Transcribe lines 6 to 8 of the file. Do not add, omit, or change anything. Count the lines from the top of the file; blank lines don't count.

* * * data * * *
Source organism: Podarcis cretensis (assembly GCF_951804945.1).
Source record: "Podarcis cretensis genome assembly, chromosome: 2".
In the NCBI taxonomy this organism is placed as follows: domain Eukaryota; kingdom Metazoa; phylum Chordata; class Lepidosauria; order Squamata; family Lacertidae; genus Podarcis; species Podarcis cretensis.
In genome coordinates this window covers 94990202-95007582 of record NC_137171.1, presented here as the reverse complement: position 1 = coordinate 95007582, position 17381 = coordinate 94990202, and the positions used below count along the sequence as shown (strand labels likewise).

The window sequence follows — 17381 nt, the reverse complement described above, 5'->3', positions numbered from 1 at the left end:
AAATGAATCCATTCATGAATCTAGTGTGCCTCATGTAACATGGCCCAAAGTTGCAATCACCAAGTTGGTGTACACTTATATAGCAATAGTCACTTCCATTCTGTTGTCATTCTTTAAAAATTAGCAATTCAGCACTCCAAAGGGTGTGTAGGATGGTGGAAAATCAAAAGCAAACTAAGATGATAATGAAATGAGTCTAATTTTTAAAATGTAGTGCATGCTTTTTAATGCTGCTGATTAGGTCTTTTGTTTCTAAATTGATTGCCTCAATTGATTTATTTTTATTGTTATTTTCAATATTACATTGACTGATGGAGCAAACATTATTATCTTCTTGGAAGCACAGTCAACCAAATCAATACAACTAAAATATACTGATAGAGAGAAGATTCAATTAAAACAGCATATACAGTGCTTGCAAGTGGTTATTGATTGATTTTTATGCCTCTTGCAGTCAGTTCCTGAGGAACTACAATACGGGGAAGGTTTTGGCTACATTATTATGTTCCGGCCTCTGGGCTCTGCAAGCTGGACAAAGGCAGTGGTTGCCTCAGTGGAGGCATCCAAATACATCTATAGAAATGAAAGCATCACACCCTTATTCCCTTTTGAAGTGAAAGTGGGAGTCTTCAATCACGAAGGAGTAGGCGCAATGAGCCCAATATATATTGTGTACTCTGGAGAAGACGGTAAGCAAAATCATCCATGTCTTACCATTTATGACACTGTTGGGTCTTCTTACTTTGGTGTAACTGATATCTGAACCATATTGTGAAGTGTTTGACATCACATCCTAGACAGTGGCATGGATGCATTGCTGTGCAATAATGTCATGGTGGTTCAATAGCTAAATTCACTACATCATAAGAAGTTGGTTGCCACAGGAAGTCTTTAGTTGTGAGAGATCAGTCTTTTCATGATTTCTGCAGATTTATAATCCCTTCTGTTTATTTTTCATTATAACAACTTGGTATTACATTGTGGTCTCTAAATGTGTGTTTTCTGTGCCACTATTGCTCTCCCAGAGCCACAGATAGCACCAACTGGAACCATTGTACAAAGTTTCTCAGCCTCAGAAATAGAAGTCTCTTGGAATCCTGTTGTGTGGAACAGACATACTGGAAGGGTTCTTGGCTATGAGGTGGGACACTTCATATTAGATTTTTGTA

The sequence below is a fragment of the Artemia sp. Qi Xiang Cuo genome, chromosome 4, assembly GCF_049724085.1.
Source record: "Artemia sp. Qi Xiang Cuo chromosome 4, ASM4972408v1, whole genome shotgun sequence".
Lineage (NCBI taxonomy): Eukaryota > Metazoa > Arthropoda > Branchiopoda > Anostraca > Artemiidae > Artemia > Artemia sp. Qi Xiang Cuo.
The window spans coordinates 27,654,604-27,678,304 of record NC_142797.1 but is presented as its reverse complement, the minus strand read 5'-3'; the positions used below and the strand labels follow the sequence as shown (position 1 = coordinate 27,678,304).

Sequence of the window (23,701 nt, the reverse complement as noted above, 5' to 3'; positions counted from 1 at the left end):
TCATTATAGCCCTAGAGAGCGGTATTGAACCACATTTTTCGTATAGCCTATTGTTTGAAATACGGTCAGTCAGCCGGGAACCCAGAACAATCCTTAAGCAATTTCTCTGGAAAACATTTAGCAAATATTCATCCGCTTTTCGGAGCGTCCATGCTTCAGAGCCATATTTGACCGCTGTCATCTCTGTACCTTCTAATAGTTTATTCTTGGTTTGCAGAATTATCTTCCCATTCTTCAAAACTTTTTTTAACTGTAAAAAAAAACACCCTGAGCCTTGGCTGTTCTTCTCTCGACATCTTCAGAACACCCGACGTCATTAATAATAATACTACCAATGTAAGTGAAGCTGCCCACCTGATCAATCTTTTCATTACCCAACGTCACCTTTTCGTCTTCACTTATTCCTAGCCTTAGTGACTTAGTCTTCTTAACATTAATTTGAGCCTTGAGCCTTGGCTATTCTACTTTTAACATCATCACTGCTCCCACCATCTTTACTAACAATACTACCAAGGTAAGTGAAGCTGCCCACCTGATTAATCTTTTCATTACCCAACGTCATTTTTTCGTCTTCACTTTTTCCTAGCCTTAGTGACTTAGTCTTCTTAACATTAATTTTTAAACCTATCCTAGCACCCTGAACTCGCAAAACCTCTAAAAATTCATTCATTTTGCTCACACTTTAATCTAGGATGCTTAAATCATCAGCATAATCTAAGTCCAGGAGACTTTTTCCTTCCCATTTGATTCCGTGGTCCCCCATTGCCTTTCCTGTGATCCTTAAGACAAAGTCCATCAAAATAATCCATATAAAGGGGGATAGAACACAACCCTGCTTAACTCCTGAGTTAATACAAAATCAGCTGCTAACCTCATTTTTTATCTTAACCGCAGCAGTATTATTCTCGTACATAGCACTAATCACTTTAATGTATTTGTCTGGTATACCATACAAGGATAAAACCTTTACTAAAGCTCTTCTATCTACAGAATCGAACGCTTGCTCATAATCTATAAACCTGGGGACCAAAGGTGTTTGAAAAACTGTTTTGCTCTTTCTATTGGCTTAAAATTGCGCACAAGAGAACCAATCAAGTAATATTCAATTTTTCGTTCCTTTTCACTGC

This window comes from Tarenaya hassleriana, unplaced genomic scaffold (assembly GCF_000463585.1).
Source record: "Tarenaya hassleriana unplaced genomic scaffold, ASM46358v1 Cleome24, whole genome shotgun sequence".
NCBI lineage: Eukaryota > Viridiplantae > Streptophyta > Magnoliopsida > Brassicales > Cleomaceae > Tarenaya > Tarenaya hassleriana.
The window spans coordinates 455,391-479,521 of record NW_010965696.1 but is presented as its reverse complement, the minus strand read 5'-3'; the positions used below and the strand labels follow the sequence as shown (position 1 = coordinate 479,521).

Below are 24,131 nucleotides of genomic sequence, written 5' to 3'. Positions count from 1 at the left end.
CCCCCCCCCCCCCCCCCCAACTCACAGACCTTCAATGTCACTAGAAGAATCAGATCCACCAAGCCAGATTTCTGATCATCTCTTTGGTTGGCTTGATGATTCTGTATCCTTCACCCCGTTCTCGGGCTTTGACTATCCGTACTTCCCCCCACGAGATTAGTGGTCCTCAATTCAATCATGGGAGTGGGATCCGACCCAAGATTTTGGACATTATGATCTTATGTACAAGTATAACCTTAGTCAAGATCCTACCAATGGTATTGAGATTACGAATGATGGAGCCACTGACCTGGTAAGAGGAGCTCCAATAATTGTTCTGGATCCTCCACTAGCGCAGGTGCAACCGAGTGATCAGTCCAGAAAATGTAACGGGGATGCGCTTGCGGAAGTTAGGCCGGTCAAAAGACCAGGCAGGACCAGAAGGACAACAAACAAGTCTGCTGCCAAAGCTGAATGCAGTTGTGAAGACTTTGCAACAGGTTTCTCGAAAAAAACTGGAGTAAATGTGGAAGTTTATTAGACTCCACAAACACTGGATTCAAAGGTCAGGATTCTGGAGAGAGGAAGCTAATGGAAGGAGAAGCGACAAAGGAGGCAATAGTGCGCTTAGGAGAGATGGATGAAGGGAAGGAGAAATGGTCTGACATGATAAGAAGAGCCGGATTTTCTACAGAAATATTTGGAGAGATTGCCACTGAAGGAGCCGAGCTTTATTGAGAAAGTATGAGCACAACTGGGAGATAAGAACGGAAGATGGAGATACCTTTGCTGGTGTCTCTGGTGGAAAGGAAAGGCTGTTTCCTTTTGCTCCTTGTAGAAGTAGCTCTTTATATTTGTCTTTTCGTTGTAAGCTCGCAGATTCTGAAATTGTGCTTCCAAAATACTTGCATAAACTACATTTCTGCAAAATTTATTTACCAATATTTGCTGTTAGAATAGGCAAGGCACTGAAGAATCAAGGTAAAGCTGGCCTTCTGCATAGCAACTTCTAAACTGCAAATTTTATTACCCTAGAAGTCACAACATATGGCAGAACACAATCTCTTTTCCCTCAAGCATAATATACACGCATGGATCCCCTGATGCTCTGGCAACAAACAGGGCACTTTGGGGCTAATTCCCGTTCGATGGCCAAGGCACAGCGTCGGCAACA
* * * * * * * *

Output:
AAATGAATCCATTCATGAATCTAGTGTGCCTCATGTAACATGGCCCAAAGTTGCAATCACCAAGTTGGTGTACACTTATATAGCAATAGTCACTTCCATTCTGTTGTCATTCTTTAAAAATTAGCAATTCAGCACTCCAAAGGGTGTGTAGGATGGTGGAAAATCAAAAGCAAACTAAGATGATAATGAAATGAGTCTAATTTTTAAAATGTAGTGCATGCTTTTTAATGCTGCTGATTAGGTCTTTTGTTTCTAAATTGATTGCCTCAATTGATTTATTTTTATTGTTATTTTCAATATTACATTGACTGATGGAGCAAACATTATTATCTTCTTGGAAGCACAGTCAACCAAATCAATACAACTAAAATATACTGATAGAGAGAAGATTCAATTAAAACAGCATATACAGTGCTTGCAAGTGGTTATTGATTGATTTTTATGCCTCTTGCAGTCAGTTCCTGAGGAACTACAATACGGGGAAGGTTTTGGCTACATTATTATGTTCCGGCCTCTGGGCTCTGCAAGCTGGACAAAGGCAGTGGTTGCCTCAGTGGAGGCATCCAAATACATCTATAGAAATGAAAGCATCACACCCTTATTCCCTTTTGAAGTGAAAGTGGGAGTCTTCAATCACGAAGGAGTAGGCGCAATGAGCCCAATATATATTGTGTACTCTGGAGAAGACGGTAAGCAAAATCATCCATGTCTTACCATTTATGACACTGTTGGGTCTTCTTACTTTGGTGTAACTGATATCTGAACCATATTGTGAAGTGTTTGACATCACATCCTAGACAGTGGCATGGATGCATTGCTGTGCAATAATGTCATGGTGGTTCAATAGCTAAATTCACTACATCATAAGAAGTTGGTTGCCACAGGAAGTCTTTAGTTGTGAGAGATCAGTCTTTTCATGATTTCTGCAGATTTATAATCCCTTCTGTTTATTTTTCATTATAACAACTTGGTATTACATTGTGGTCTCTAAATGTGTGTTTTCTGTGCCACTATTGCTCTCCCAGAGCCACAGATAGCACCAACTGGAACCATTGTACAAAGTTTCTCAGCCTCAGAAATAGAAGTCTCTTGGAATCCTGTTGTGTGGAACAGACATACTGGAAGGGTTCTTGGCTATGAGGTGGGACACTTCATATTAGATTTTTGTA

The sequence below is a fragment of the Artemia sp. Qi Xiang Cuo genome, chromosome 4, assembly GCF_049724085.1.
Source record: "Artemia sp. Qi Xiang Cuo chromosome 4, ASM4972408v1, whole genome shotgun sequence".